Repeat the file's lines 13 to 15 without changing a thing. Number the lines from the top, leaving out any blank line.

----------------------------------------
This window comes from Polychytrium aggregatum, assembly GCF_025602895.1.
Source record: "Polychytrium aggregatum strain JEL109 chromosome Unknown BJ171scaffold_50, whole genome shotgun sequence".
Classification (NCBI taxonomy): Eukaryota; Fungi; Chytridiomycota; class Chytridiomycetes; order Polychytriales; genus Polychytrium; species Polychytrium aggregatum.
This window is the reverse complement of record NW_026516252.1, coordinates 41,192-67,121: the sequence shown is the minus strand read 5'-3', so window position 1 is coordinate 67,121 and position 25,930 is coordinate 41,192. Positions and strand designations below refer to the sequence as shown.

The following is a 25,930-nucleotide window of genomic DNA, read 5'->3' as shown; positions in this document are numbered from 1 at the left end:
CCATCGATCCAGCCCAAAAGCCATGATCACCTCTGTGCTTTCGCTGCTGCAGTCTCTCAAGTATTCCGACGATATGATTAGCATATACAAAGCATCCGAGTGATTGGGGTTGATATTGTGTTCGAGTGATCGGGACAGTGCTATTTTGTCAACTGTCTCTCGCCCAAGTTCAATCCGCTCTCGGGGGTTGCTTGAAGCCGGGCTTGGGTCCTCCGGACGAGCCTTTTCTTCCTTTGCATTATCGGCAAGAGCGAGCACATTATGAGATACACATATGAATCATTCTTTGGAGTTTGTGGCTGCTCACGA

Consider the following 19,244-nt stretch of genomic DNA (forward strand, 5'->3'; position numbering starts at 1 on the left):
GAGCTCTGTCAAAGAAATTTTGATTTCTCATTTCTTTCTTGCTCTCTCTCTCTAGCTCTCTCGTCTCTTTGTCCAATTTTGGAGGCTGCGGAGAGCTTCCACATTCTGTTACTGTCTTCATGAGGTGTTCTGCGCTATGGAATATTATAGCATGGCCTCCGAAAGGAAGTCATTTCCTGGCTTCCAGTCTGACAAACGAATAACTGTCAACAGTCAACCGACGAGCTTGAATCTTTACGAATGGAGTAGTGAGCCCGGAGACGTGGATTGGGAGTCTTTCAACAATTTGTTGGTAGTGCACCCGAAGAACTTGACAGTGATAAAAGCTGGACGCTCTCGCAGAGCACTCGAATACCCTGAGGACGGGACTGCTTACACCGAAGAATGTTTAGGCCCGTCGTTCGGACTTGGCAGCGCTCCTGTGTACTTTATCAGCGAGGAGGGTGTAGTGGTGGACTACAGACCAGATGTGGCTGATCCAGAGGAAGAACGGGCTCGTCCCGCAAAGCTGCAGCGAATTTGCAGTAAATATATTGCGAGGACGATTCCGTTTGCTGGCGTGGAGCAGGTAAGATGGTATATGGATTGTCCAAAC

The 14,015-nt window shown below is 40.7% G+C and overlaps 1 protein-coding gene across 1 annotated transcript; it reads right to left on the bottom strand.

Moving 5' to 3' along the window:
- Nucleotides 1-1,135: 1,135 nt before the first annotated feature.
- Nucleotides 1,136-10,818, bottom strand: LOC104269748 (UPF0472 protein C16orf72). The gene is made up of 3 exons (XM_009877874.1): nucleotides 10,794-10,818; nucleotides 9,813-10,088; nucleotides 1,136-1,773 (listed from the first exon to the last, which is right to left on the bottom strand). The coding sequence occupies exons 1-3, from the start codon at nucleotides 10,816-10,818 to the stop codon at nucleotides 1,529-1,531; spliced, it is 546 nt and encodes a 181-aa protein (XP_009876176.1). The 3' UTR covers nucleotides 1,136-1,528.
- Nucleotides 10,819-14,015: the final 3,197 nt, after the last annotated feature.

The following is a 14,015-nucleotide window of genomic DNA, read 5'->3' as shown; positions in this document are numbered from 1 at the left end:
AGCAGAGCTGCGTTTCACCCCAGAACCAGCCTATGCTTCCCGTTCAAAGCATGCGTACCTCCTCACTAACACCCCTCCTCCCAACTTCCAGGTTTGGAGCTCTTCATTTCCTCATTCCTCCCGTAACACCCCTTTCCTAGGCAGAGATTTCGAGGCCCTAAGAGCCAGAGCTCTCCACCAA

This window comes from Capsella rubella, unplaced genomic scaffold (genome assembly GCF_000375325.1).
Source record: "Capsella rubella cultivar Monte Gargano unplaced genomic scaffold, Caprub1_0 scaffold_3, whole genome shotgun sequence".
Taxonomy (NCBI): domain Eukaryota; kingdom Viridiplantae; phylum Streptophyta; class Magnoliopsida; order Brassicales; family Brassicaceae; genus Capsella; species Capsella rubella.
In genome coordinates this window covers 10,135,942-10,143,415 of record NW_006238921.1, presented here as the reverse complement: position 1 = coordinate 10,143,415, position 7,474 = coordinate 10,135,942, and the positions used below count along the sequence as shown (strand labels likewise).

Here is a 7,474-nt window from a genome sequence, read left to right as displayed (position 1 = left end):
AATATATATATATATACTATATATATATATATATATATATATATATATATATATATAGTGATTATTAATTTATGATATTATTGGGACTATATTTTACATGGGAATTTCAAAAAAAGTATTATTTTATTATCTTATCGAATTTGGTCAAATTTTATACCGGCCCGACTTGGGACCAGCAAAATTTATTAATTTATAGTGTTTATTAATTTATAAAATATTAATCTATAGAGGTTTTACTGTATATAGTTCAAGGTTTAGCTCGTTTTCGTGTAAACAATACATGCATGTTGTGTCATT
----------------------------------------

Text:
- Nucleotides 10,819-14,015: the final 3,197 nt, after the last annotated feature.

The following is a 14,015-nucleotide window of genomic DNA, read 5'->3' as shown; positions in this document are numbered from 1 at the left end:
AGCAGAGCTGCGTTTCACCCCAGAACCAGCCTATGCTTCCCGTTCAAAGCATGCGTACCTCCTCACTAACACCCCTCCTCCCAACTTCCAGGTTTGGAGCTCTTCATTTCCTCATTCCTCCCGTAACACCCCTTTCCTAGGCAGAGATTTCGAGGCCCTAAGAGCCAGAGCTCTCCACCAA